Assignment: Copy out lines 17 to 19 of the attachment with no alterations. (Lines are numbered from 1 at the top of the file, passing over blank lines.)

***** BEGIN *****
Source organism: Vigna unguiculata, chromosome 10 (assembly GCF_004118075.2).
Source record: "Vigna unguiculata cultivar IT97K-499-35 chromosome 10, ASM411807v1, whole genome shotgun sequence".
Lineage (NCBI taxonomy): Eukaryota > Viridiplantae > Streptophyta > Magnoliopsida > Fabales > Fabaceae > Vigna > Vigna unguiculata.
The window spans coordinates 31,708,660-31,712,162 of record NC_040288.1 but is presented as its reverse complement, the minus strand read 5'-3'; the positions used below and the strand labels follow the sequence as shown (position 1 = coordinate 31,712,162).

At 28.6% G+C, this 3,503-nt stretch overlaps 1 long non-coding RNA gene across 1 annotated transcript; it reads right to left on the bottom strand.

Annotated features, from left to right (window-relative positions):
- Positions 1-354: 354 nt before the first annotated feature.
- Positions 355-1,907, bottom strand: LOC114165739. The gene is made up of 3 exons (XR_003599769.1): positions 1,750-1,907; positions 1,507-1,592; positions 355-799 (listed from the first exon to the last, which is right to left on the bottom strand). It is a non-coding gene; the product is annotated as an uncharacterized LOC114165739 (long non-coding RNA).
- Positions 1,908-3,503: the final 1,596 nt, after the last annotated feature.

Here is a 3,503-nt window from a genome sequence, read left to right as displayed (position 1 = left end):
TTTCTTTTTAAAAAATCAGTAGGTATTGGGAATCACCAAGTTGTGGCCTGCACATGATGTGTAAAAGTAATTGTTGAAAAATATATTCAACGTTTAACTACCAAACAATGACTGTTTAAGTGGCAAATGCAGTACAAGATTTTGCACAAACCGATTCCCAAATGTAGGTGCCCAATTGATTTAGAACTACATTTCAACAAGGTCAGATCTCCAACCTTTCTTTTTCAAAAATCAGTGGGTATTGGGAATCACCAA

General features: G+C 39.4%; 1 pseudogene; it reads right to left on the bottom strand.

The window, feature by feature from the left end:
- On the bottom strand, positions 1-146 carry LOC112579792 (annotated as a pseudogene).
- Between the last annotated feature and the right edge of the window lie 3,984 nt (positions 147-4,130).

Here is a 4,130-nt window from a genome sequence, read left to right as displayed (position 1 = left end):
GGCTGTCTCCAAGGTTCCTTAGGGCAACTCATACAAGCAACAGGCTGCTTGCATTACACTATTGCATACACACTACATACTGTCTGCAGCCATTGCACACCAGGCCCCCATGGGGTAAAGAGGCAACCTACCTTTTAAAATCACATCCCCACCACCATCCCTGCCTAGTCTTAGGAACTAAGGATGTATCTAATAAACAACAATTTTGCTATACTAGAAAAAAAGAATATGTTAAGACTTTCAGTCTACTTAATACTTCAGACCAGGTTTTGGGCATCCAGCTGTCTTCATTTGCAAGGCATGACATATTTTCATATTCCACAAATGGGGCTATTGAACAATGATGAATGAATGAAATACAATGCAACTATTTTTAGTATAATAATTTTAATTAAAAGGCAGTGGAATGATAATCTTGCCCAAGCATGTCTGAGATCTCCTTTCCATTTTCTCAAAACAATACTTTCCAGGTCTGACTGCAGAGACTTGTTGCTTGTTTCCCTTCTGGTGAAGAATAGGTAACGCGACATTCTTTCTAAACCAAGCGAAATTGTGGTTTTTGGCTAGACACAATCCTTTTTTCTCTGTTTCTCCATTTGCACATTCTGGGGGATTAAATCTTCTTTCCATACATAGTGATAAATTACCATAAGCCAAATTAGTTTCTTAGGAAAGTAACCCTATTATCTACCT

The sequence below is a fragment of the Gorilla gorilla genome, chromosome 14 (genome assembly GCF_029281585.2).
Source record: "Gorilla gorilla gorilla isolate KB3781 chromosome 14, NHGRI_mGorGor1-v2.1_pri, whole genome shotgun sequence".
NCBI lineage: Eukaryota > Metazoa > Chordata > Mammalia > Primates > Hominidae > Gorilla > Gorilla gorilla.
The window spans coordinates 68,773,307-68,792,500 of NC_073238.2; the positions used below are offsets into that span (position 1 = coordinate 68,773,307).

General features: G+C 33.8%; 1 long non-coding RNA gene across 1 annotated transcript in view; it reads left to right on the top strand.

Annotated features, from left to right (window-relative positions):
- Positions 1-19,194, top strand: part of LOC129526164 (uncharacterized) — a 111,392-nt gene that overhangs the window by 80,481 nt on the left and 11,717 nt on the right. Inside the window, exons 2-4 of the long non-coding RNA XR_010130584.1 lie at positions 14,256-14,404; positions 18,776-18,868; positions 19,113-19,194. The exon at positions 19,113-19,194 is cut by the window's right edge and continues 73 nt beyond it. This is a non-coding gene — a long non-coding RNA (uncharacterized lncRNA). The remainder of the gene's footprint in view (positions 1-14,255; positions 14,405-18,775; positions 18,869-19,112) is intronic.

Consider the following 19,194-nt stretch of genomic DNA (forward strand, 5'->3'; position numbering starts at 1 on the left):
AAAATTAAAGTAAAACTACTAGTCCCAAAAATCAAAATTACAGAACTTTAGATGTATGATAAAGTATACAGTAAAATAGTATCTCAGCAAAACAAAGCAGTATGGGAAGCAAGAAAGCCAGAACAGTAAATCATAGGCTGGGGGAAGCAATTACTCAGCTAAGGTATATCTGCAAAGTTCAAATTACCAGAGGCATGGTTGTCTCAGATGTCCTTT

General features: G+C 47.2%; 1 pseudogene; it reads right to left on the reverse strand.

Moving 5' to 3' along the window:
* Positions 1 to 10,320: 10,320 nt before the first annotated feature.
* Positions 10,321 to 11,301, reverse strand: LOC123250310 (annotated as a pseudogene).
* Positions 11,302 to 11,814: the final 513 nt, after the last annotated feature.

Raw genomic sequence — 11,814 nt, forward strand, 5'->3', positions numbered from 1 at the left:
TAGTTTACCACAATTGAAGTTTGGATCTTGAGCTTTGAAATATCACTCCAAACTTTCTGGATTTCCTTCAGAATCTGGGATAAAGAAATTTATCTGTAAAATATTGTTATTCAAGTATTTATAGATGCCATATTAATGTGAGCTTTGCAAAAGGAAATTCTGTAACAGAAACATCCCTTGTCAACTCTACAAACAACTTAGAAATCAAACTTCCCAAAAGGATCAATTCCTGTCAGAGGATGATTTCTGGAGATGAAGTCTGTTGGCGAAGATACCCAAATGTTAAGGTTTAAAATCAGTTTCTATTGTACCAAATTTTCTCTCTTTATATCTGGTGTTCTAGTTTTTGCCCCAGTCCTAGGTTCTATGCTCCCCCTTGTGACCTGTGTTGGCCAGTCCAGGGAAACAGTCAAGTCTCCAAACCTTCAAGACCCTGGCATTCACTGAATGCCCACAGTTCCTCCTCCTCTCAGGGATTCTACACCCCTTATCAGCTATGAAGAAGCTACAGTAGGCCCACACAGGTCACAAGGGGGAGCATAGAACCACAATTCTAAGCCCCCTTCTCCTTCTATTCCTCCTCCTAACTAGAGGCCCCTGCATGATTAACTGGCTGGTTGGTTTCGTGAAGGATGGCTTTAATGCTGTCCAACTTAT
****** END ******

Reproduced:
GGCTGTCTCCAAGGTTCCTTAGGGCAACTCATACAAGCAACAGGCTGCTTGCATTACACTATTGCATACACACTACATACTGTCTGCAGCCATTGCACACCAGGCCCCCATGGGGTAAAGAGGCAACCTACCTTTTAAAATCACATCCCCACCACCATCCCTGCCTAGTCTTAGGAACTAAGGATGTATCTAATAAACAACAATTTTGCTATACTAGAAAAAAAGAATATGTTAAGACTTTCAGTCTACTTAATACTTCAGACCAGGTTTTGGGCATCCAGCTGTCTTCATTTGCAAGGCATGACATATTTTCATATTCCACAAATGGGGCTATTGAACAATGATGAATGAATGAAATACAATGCAACTATTTTTAGTATAATAATTTTAATTAAAAGGCAGTGGAATGATAATCTTGCCCAAGCATGTCTGAGATCTCCTTTCCATTTTCTCAAAACAATACTTTCCAGGTCTGACTGCAGAGACTTGTTGCTTGTTTCCCTTCTGGTGAAGAATAGGTAACGCGACATTCTTTCTAAACCAAGCGAAATTGTGGTTTTTGGCTAGACACAATCCTTTTTTCTCTGTTTCTCCATTTGCACATTCTGGGGGATTAAATCTTCTTTCCATACATAGTGATAAATTACCATAAGCCAAATTAGTTTCTTAGGAAAGTAACCCTATTATCTACCT

The sequence below is a fragment of the Gorilla gorilla genome, chromosome 14 (genome assembly GCF_029281585.2).
Source record: "Gorilla gorilla gorilla isolate KB3781 chromosome 14, NHGRI_mGorGor1-v2.1_pri, whole genome shotgun sequence".